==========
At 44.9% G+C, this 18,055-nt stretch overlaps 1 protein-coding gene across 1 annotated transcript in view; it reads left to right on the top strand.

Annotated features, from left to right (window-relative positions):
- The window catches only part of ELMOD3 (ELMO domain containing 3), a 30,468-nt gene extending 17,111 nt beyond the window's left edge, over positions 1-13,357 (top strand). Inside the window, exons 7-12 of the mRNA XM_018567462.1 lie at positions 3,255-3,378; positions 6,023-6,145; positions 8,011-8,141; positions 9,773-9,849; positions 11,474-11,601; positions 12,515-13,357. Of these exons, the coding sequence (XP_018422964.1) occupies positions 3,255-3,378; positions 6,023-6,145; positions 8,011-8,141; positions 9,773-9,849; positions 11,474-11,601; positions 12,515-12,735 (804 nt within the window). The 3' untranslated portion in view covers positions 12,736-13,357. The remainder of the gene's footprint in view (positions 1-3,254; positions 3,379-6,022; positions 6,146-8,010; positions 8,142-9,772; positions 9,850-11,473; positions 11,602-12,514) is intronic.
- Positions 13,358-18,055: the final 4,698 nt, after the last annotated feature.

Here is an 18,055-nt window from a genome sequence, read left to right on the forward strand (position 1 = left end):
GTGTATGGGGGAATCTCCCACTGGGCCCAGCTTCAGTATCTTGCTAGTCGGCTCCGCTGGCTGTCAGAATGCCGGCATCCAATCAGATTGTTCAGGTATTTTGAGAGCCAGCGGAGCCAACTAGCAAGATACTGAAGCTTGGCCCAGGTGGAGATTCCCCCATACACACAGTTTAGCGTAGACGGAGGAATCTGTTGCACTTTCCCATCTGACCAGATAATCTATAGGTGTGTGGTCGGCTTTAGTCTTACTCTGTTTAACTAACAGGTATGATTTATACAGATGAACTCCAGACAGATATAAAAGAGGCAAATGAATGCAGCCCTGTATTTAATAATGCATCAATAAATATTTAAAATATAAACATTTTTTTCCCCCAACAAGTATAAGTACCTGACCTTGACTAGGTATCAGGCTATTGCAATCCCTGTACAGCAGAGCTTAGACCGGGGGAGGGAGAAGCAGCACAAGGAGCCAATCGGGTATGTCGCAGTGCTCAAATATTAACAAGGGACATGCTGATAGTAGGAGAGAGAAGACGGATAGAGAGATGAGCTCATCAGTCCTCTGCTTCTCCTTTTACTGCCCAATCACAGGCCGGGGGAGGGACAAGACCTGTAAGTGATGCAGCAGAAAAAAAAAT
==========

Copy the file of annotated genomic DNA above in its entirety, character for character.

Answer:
At 44.9% G+C, this 18,055-nt stretch overlaps 1 protein-coding gene across 1 annotated transcript in view; it reads left to right on the top strand.

Annotated features, from left to right (window-relative positions):
- The window catches only part of ELMOD3 (ELMO domain containing 3), a 30,468-nt gene extending 17,111 nt beyond the window's left edge, over positions 1-13,357 (top strand). Inside the window, exons 7-12 of the mRNA XM_018567462.1 lie at positions 3,255-3,378; positions 6,023-6,145; positions 8,011-8,141; positions 9,773-9,849; positions 11,474-11,601; positions 12,515-13,357. Of these exons, the coding sequence (XP_018422964.1) occupies positions 3,255-3,378; positions 6,023-6,145; positions 8,011-8,141; positions 9,773-9,849; positions 11,474-11,601; positions 12,515-12,735 (804 nt within the window). The 3' untranslated portion in view covers positions 12,736-13,357. The remainder of the gene's footprint in view (positions 1-3,254; positions 3,379-6,022; positions 6,146-8,010; positions 8,142-9,772; positions 9,850-11,473; positions 11,602-12,514) is intronic.
- Positions 13,358-18,055: the final 4,698 nt, after the last annotated feature.

Here is an 18,055-nt window from a genome sequence, read left to right on the forward strand (position 1 = left end):
GTGTATGGGGGAATCTCCCACTGGGCCCAGCTTCAGTATCTTGCTAGTCGGCTCCGCTGGCTGTCAGAATGCCGGCATCCAATCAGATTGTTCAGGTATTTTGAGAGCCAGCGGAGCCAACTAGCAAGATACTGAAGCTTGGCCCAGGTGGAGATTCCCCCATACACACAGTTTAGCGTAGACGGAGGAATCTGTTGCACTTTCCCATCTGACCAGATAATCTATAGGTGTGTGGTCGGCTTTAGTCTTACTCTGTTTAACTAACAGGTATGATTTATACAGATGAACTCCAGACAGATATAAAAGAGGCAAATGAATGCAGCCCTGTATTTAATAATGCATCAATAAATATTTAAAATATAAACATTTTTTTCCCCCAACAAGTATAAGTACCTGACCTTGACTAGGTATCAGGCTATTGCAATCCCTGTACAGCAGAGCTTAGACCGGGGGAGGGAGAAGCAGCACAAGGAGCCAATCGGGTATGTCGCAGTGCTCAAATATTAACAAGGGACATGCTGATAGTAGGAGAGAGAAGACGGATAGAGAGATGAGCTCATCAGTCCTCTGCTTCTCCTTTTACTGCCCAATCACAGGCCGGGGGAGGGACAAGACCTGTAAGTGATGCAGCAGAAAAAAAAAT